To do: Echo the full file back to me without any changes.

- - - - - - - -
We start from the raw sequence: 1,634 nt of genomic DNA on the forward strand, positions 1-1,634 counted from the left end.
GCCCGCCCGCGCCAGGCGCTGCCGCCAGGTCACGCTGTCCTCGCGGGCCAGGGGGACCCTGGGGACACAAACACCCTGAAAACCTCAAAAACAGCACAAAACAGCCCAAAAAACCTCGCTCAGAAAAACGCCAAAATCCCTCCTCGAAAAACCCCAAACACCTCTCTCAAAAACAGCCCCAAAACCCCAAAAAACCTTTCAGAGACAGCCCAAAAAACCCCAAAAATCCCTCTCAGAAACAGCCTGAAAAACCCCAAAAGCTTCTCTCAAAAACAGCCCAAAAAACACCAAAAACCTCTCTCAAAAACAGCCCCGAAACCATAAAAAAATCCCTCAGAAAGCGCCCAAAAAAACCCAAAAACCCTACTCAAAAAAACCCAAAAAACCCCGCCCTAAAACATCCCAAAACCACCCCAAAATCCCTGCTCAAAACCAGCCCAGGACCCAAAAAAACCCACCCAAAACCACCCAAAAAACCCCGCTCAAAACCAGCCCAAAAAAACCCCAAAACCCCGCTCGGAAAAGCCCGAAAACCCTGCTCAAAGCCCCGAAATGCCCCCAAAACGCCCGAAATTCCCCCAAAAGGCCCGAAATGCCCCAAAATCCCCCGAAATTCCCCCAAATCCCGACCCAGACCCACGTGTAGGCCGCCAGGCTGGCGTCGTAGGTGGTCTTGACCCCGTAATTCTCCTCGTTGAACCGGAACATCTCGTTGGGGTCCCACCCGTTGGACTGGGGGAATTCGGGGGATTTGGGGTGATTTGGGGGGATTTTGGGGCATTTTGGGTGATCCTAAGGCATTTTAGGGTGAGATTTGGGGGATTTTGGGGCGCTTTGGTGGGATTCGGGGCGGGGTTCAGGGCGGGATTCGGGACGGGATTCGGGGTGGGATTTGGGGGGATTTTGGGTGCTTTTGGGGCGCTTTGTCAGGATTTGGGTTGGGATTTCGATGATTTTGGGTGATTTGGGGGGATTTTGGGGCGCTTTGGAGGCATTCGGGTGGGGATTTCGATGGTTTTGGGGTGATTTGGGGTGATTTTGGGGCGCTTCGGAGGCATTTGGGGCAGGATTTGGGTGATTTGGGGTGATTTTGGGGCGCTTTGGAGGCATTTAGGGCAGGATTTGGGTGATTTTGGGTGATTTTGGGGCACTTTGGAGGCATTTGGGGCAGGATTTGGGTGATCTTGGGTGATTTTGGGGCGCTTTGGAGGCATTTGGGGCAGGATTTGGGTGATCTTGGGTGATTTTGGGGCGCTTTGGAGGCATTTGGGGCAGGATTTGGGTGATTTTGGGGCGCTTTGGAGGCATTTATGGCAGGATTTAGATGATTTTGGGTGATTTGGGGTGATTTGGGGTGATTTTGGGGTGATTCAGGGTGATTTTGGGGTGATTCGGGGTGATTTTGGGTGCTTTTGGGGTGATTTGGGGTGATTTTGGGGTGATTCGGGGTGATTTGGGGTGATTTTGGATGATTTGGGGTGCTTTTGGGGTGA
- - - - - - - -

We start from the raw sequence: 1,634 nt of genomic DNA on the forward strand, positions 1-1,634 counted from the left end.
GCCCGCCCGCGCCAGGCGCTGCCGCCAGGTCACGCTGTCCTCGCGGGCCAGGGGGACCCTGGGGACACAAACACCCTGAAAACCTCAAAAACAGCACAAAACAGCCCAAAAAACCTCGCTCAGAAAAACGCCAAAATCCCTCCTCGAAAAACCCCAAACACCTCTCTCAAAAACAGCCCCAAAACCCCAAAAAACCTTTCAGAGACAGCCCAAAAAACCCCAAAAATCCCTCTCAGAAACAGCCTGAAAAACCCCAAAAGCTTCTCTCAAAAACAGCCCAAAAAACACCAAAAACCTCTCTCAAAAACAGCCCCGAAACCATAAAAAAATCCCTCAGAAAGCGCCCAAAAAAACCCAAAAACCCTACTCAAAAAAACCCAAAAAACCCCGCCCTAAAACATCCCAAAACCACCCCAAAATCCCTGCTCAAAACCAGCCCAGGACCCAAAAAAACCCACCCAAAACCACCCAAAAAACCCCGCTCAAAACCAGCCCAAAAAAACCCCAAAACCCCGCTCGGAAAAGCCCGAAAACCCTGCTCAAAGCCCCGAAATGCCCCCAAAACGCCCGAAATTCCCCCAAAAGGCCCGAAATGCCCCAAAATCCCCCGAAATTCCCCCAAATCCCGACCCAGACCCACGTGTAGGCCGCCAGGCTGGCGTCGTAGGTGGTCTTGACCCCGTAATTCTCCTCGTTGAACCGGAACATCTCGTTGGGGTCCCACCCGTTGGACTGGGGGAATTCGGGGGATTTGGGGTGATTTGGGGGGATTTTGGGGCATTTTGGGTGATCCTAAGGCATTTTAGGGTGAGATTTGGGGGATTTTGGGGCGCTTTGGTGGGATTCGGGGCGGGGTTCAGGGCGGGATTCGGGACGGGATTCGGGGTGGGATTTGGGGGGATTTTGGGTGCTTTTGGGGCGCTTTGTCAGGATTTGGGTTGGGATTTCGATGATTTTGGGTGATTTGGGGGGATTTTGGGGCGCTTTGGAGGCATTCGGGTGGGGATTTCGATGGTTTTGGGGTGATTTGGGGTGATTTTGGGGCGCTTCGGAGGCATTTGGGGCAGGATTTGGGTGATTTGGGGTGATTTTGGGGCGCTTTGGAGGCATTTAGGGCAGGATTTGGGTGATTTTGGGTGATTTTGGGGCACTTTGGAGGCATTTGGGGCAGGATTTGGGTGATCTTGGGTGATTTTGGGGCGCTTTGGAGGCATTTGGGGCAGGATTTGGGTGATCTTGGGTGATTTTGGGGCGCTTTGGAGGCATTTGGGGCAGGATTTGGGTGATTTTGGGGCGCTTTGGAGGCATTTATGGCAGGATTTAGATGATTTTGGGTGATTTGGGGTGATTTGGGGTGATTTTGGGGTGATTCAGGGTGATTTTGGGGTGATTCGGGGTGATTTTGGGTGCTTTTGGGGTGATTTGGGGTGATTTTGGGGTGATTCGGGGTGATTTGGGGTGATTTTGGATGATTTGGGGTGCTTTTGGGGTGA